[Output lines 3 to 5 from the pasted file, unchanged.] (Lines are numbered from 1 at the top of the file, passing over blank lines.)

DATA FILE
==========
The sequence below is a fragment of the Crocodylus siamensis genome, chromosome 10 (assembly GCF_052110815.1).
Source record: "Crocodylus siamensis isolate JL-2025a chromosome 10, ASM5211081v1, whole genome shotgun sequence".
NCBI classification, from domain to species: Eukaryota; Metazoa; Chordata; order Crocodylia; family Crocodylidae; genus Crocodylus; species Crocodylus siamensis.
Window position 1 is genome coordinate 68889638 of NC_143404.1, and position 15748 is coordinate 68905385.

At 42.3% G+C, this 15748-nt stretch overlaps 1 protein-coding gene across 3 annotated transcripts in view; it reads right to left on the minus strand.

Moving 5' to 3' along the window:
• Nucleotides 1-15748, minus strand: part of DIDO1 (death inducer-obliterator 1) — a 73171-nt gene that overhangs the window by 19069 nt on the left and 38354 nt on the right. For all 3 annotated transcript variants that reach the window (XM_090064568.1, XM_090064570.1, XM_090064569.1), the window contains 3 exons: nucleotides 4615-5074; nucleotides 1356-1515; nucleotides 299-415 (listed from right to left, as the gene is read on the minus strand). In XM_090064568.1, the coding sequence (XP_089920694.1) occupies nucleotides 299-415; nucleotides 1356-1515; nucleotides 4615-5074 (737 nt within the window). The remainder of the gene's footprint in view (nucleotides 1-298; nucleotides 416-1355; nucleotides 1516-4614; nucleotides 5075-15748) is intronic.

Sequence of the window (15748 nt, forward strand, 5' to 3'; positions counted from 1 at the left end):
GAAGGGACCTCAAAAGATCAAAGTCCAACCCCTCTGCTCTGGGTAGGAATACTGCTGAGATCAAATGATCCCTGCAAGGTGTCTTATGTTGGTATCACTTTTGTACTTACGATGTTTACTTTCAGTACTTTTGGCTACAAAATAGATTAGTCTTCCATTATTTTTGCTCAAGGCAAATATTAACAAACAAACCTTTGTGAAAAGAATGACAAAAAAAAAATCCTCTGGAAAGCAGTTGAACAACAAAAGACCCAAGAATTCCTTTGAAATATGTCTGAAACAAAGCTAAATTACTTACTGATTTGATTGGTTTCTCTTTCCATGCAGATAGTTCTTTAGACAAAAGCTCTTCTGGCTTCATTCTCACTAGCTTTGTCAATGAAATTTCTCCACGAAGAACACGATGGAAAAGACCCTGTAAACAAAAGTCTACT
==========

NCBI classification, from domain to species: Eukaryota; Metazoa; Chordata; order Crocodylia; family Crocodylidae; genus Crocodylus; species Crocodylus siamensis.
Window position 1 is genome coordinate 68889638 of NC_143404.1, and position 15748 is coordinate 68905385.

At 42.3% G+C, this 15748-nt stretch overlaps 1 protein-coding gene across 3 annotated transcripts in view; it reads right to left on the minus strand.